Critics of the Environmental Protection Agency's Clean Power Plan have long claimed that by forcing existing carbon-emitting generation offline in such a short timespan, the EPA will threaten grid reliability and lead to higher prices for consumers.
A new study prepared by The Brattle Group, a consulting firm for utilities and grid operators, however, concluded that the Plan is unlikely to harm grid reliability due to its allowances for sufficient alternatives to make up for any shortfalls in generation capacity.
"The NERC claimed that New York, the Midwest and Texas were already facing depleted reserve margins."
The NERC's concerns about carbon rules' threat to grid reliability Last November, the North American Electric Reliability Corp. issued a press release the stated the electric supply industry needed a longer timeframe to find a way to comply with the CPP's carbon rules while maintaining the current level of reliability.
"The bulk power system is undergoing a fundamental transformation toward increasing dependency on natural gas, wind and solar resources. The Clean Power Plan substantially accelerates that shift and proposes a very different mix of power resources than we have today," said Gerry Cauley, president and chief executive officer at the NERC, in the November 2014 release.
Because the new mix of resources generators would have to accommodate are so different from the existing resources, Cauley stated that more time was needed to accurately assess how the transition could be made without causing a generation shortfall.
The NERC claimed that New York, the Midwest and Texas were already facing depleted reserve margins because the limited capacity additions did not adequately replace the resources lost in widespread power plant retirement. The release concluded that "since 2011, more than 30 GW of conventional fossil-fueled generation has been retired, primarily due to existing environmental policies and low natural gas prices."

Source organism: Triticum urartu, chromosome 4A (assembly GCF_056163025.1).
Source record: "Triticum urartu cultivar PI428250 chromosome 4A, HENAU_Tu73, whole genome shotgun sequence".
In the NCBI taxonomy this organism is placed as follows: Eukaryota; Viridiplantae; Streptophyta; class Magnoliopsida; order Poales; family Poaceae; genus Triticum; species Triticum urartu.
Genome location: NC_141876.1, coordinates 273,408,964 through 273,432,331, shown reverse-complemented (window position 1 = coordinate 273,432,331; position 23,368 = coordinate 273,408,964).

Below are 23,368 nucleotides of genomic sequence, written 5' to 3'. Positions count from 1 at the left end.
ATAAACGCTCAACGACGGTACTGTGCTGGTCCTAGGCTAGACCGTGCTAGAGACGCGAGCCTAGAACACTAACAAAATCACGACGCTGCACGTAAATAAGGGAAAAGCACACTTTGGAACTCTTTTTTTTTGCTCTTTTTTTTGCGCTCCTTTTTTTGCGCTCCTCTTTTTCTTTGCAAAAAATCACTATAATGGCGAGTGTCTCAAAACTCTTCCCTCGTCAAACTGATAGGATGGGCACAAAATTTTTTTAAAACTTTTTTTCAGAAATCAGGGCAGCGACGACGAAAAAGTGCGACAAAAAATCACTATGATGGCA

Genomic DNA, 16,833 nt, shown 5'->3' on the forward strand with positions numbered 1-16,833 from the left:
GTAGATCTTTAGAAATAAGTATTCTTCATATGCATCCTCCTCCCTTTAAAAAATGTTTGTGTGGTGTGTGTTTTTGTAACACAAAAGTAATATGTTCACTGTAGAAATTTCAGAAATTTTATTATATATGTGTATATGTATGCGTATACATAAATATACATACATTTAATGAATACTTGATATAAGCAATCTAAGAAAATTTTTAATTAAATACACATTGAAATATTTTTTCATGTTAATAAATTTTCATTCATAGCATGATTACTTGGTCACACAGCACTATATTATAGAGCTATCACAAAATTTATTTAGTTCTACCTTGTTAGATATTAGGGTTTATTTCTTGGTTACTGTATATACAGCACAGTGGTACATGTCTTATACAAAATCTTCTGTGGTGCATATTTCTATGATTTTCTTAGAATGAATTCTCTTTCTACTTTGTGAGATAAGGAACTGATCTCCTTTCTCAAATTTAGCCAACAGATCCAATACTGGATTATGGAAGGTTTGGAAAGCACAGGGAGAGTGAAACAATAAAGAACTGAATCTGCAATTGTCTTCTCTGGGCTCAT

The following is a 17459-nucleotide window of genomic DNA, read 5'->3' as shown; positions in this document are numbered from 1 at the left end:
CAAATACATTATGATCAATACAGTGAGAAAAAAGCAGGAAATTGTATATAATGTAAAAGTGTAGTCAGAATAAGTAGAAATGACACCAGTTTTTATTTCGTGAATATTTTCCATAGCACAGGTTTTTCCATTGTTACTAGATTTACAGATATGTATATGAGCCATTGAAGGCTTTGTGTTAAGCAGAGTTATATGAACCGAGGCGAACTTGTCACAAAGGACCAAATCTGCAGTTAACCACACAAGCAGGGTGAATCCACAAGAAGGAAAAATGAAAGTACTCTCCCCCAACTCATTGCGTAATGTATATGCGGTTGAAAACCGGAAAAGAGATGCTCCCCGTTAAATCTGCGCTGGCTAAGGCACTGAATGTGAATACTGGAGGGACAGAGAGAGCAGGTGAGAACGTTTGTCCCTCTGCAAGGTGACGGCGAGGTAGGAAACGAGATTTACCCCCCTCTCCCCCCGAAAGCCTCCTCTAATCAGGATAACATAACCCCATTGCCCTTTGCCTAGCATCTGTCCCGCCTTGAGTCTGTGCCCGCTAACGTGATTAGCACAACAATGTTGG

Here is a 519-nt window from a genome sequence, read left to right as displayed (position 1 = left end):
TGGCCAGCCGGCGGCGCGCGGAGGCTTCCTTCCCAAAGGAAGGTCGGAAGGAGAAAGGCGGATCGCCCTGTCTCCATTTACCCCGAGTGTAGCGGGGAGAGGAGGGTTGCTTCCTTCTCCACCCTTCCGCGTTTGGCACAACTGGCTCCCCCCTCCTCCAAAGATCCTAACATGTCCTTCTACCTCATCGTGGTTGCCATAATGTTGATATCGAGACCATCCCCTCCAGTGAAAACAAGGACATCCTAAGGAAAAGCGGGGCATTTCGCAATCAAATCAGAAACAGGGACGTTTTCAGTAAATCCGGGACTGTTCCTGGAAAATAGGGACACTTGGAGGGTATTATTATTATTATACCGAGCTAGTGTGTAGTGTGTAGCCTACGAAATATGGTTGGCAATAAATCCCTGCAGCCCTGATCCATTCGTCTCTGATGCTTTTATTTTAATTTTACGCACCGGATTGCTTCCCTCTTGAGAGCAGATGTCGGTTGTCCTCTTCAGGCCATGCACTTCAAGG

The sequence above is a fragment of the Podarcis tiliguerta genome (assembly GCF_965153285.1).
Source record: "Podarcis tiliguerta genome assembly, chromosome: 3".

New study claims EPA's Clean Power Plan poses no threat to reliability In a study commissioned by Advanced Energy Economy Institute, The Brattle Group performed an analysis of the NERC's concerns and found them to be lacking.
"We find that the concerns raised by NERC about potential reliability issues arising from compliance with proposed carbon emissions standards are largely overstated," Jurgen Weiss, senior researcher and lead author of The Brattle Group report, said in a press release. "In its initial reliability review, NERC raised several concerns about the feasibility of achieving emissions standards with the technologies used to set the standards, but NERC did not address several mitigating factors."
"The Brattle Group performed an analysis of the NERC's concerns and found them to be lacking."
Specifically, the AEEI and Brattle Group noted that ongoing investments in a more complete natural gas infrastructure as well as evidence that high levels of variable renewable sources can be managed were among the key reasons why the NERC's complaints were overblown.
The Brattle Group also explained that the NERC study did not account for new operational and technological tools that would help grid operators reduce emissions while upholding reliability standards. The group also pointed out that there is flexibility available for compliance with the CPP, as well as the ability for states and regions to customize their plans to be more in line with their individual circumstances.
"We believe that advanced energy technologies, put to work by policies and market rules that we see in action today, will increase the reliability and resiliency of the electric power system, not reduce it. This report from The Brattle Group confirms that the Clean Power Plan can be implemented without reliability concerns," said Malcolm Woolf, Senior Vice President for Policy and Government Affairs for the Advanced Energy Economy Institute.
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